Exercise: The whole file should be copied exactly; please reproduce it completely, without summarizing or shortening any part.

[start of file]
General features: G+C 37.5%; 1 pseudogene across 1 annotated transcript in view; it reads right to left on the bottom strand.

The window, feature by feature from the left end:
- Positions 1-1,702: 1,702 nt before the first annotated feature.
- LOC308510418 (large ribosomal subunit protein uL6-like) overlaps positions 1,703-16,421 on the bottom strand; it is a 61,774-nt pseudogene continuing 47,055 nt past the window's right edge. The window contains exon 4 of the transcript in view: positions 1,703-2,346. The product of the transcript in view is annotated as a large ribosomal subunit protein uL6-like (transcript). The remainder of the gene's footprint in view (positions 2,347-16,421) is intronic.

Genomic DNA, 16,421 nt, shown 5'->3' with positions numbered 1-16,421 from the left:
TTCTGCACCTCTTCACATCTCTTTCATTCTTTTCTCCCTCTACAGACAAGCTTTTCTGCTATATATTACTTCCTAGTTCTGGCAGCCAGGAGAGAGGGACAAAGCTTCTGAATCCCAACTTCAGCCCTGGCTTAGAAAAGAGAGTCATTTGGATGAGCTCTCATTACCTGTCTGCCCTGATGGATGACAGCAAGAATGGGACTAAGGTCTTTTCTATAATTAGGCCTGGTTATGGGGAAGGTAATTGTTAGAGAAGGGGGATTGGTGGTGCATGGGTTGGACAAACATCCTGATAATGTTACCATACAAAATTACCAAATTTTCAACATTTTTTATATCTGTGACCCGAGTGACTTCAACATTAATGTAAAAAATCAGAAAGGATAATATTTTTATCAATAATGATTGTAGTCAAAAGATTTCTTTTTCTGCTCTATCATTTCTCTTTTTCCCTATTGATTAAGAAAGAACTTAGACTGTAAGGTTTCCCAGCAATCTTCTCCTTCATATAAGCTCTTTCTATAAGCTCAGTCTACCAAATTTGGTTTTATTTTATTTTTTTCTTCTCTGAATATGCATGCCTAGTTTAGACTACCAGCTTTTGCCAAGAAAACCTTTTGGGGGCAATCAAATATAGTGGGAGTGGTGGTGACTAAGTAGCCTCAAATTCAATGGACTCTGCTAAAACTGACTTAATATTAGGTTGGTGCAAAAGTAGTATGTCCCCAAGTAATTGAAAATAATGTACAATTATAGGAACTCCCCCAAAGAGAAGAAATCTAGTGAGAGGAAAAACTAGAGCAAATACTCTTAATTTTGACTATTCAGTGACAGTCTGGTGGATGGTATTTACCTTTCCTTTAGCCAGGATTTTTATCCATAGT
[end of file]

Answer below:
General features: G+C 37.5%; 1 pseudogene across 1 annotated transcript in view; it reads right to left on the bottom strand.

The window, feature by feature from the left end:
- Positions 1-1,702: 1,702 nt before the first annotated feature.
- LOC308510418 (large ribosomal subunit protein uL6-like) overlaps positions 1,703-16,421 on the bottom strand; it is a 61,774-nt pseudogene continuing 47,055 nt past the window's right edge. The window contains exon 4 of the transcript in view: positions 1,703-2,346. The product of the transcript in view is annotated as a large ribosomal subunit protein uL6-like (transcript). The remainder of the gene's footprint in view (positions 2,347-16,421) is intronic.

Genomic DNA, 16,421 nt, shown 5'->3' with positions numbered 1-16,421 from the left:
TTCTGCACCTCTTCACATCTCTTTCATTCTTTTCTCCCTCTACAGACAAGCTTTTCTGCTATATATTACTTCCTAGTTCTGGCAGCCAGGAGAGAGGGACAAAGCTTCTGAATCCCAACTTCAGCCCTGGCTTAGAAAAGAGAGTCATTTGGATGAGCTCTCATTACCTGTCTGCCCTGATGGATGACAGCAAGAATGGGACTAAGGTCTTTTCTATAATTAGGCCTGGTTATGGGGAAGGTAATTGTTAGAGAAGGGGGATTGGTGGTGCATGGGTTGGACAAACATCCTGATAATGTTACCATACAAAATTACCAAATTTTCAACATTTTTTATATCTGTGACCCGAGTGACTTCAACATTAATGTAAAAAATCAGAAAGGATAATATTTTTATCAATAATGATTGTAGTCAAAAGATTTCTTTTTCTGCTCTATCATTTCTCTTTTTCCCTATTGATTAAGAAAGAACTTAGACTGTAAGGTTTCCCAGCAATCTTCTCCTTCATATAAGCTCTTTCTATAAGCTCAGTCTACCAAATTTGGTTTTATTTTATTTTTTTCTTCTCTGAATATGCATGCCTAGTTTAGACTACCAGCTTTTGCCAAGAAAACCTTTTGGGGGCAATCAAATATAGTGGGAGTGGTGGTGACTAAGTAGCCTCAAATTCAATGGACTCTGCTAAAACTGACTTAATATTAGGTTGGTGCAAAAGTAGTATGTCCCCAAGTAATTGAAAATAATGTACAATTATAGGAACTCCCCCAAAGAGAAGAAATCTAGTGAGAGGAAAAACTAGAGCAAATACTCTTAATTTTGACTATTCAGTGACAGTCTGGTGGATGGTATTTACCTTTCCTTTAGCCAGGATTTTTATCCATAGT